by Margaret Heffernan
This article is reprinted from the Huffington Post. Visit www.huffingtonpost.com
We bailed out the banks because we couldn't afford not to. We award absurd salaries and bonuses to bankers because we think we can't function without them. In any other context, being made to do something you know is wrong is a crime called blackmail; in banking it appears to be normal. But it doesn't have to be this way.
We feel ourselves to be at the mercy of the banks because they are so big. But that is also why they go wrong. So why don't we just make them smaller?
A recent study, funded by the Rockefeller Foundation and the Global Alliance for Banking on Values (GABV) compared the performance between 2007 and 2010 of 17 values-based banks with 29 Globally Systemically Important Financial Institutions (GSIFI) as defined by the Financial Stability Board. The value banks are smaller, mission-focused banks like credit unions, Triodos and Handelsbank. The globally significant banks are 'too big to fail' and include Bank of America, JP Morgan, Barclays, Citicorp and Deutsche Bank.
And guess what they found? The value banks did more for their customers and were financially stronger. "Values-based banks were twice as likely to invest their assets in loans, lending more than 70% of their assets during this period on average. The values-based banks also appear to be stronger financially with both higher levels of, and better quality, capital. The BIS 1 Ratio, an important measure of a bank's solvency, averaged over 14% during the period studied, compared with under 10% for the mainstream banks. The sustainable banks also had an average Equity/Asset ratio of over 9% while the GSIFI banks averaged just over 5% during the period covered." In other words, the smaller banks were less likely to fail.
Even more important, the smaller banks also delivered better returns: "Return on Assets, the measure increasingly considered most relevant for judging a bank's financial performance, averaged above 0.50% while the big banks earned an average of just 0.33%. Values-based banks also had returns on equity averaging 7.1%, compared to 6.6% for the GSIFI banks."
The report argues that what accounts for the success of the values-based banks is their values. They're embedded in their communities, have transparent governance, enjoy long term relationships with clients and pursue a triple bottom line that won't trade off performance for social impact. And it argues that having these values at the heart of the organization makes them stronger and better.
I couldn't dispute any of that but I think the report overlooks something so obvious it's easy to miss. These values-based banks are not huge. They are small. That means that the values they pursue are not just statements posted in reception and left to gather dust. It means that personal relationships - between employees and reaching out to customers - are up close and personal. It means that oversight is actually feasible. And it means that titanic, market-shifting deals are impossible.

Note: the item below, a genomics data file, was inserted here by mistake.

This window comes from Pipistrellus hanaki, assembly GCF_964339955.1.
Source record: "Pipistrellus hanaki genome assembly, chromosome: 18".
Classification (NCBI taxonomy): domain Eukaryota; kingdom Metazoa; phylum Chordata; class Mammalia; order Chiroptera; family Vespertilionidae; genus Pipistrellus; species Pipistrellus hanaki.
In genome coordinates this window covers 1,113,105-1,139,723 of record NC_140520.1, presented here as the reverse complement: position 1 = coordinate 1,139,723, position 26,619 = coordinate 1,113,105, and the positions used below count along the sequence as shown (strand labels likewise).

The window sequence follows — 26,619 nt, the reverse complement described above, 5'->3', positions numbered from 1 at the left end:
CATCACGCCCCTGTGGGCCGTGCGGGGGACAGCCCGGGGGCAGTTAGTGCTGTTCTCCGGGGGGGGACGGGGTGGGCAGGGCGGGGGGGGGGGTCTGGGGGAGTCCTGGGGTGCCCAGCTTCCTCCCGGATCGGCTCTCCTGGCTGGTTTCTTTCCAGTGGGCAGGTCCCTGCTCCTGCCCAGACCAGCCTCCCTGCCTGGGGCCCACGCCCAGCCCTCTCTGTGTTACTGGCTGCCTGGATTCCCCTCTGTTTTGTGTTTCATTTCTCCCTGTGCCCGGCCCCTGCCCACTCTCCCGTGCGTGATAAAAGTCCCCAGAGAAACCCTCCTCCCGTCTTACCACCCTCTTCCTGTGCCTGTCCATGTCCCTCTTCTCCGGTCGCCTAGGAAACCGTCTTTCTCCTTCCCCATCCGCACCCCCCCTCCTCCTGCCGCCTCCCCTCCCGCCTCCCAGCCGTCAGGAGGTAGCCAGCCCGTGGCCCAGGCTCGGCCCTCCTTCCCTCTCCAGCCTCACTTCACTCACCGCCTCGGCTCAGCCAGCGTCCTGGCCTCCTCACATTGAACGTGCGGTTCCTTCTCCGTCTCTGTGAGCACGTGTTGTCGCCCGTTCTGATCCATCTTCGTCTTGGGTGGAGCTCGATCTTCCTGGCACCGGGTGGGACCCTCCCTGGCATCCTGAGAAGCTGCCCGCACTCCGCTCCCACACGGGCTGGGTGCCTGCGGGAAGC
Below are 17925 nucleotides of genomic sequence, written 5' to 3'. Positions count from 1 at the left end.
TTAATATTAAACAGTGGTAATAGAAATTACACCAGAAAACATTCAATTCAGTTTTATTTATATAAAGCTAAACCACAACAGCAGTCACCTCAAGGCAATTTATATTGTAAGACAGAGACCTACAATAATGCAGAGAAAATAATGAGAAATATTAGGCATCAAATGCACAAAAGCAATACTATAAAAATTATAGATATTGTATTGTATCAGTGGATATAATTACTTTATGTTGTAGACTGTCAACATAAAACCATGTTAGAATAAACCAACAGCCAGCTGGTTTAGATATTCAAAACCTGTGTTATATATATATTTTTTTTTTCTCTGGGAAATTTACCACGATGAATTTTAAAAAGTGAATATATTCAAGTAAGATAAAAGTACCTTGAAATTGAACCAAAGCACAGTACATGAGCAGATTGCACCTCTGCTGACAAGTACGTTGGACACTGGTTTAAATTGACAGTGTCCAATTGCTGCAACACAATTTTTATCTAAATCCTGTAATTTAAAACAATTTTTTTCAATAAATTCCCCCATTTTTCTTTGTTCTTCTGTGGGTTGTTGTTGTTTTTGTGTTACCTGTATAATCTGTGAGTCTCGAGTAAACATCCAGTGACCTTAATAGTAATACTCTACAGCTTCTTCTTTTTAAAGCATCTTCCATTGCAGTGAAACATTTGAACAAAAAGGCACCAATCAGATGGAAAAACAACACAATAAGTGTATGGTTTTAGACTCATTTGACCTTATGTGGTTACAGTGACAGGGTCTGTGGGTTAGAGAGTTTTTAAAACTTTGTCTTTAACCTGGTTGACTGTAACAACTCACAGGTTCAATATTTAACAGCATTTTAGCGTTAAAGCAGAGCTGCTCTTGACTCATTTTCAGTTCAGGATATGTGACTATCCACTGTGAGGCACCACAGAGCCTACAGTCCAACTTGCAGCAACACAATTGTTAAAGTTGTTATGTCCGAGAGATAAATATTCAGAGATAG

Many of the problems posed by the banks derive from their sheer scale. Because they are so vast they can move markets. Because they're huge, they reap enormous profits which then fuels big salaries and giant bonuses. Because the institutions are so mighty, the people running them feel themselves to be immensely powerful. The money and the power both change the way that people think and both work to move leaders ever further away from engagement with society.
The executives who go astray inside these institutions don't start off as market manipulators; the money and power that size brings changes them. It's easy to cast stones but the truth is that most of us, given the rewards, status and flattery that surround these positions, would find it impossible not to start believing that we were gifted, brilliant and virtuous; it would require the psychological defenses of an elephant not to. The institutions make these people, not the other way around.
Much has been said and written about the need to change the culture of high street banks. I think these motherhood statements are naïve at best and disingenuous at worst. Everyone in business knows that culture is the hardest thing in the world to change. Think about it: most fat people want to get thin and can't. Most people want to save and don't. Changing human behavior is so unbelievably difficult that there is an argument as to whether it is possible at all. The idea that a vast institution the size of Barclays or RBS or HBOS can change the behavior of every individual it employs is a fantasy.
You cannot achieve cultural change without structural change. This is the central truth that everyone - bankers, regulators, politicians, economists and pundits - have been willfully blind to now for years. It's about time we stopped fooling ourselves and put an end to this painful economic fiasco. Rules won't change banks. A few resignations won't change banks. Inquiries won't change banks. And cultural change is beyond us. Break the banks up and they won't be too big to fail; they will - finally - be small enough for success.
About the Author: Margaret Heffernan is the British author of Willful Blindness: Why We Ignore the Obvious at Our Peril and How She Does It: How Women Entrepreneurs Are Changing the Rules of Business Success. Both books are available on Amazon.com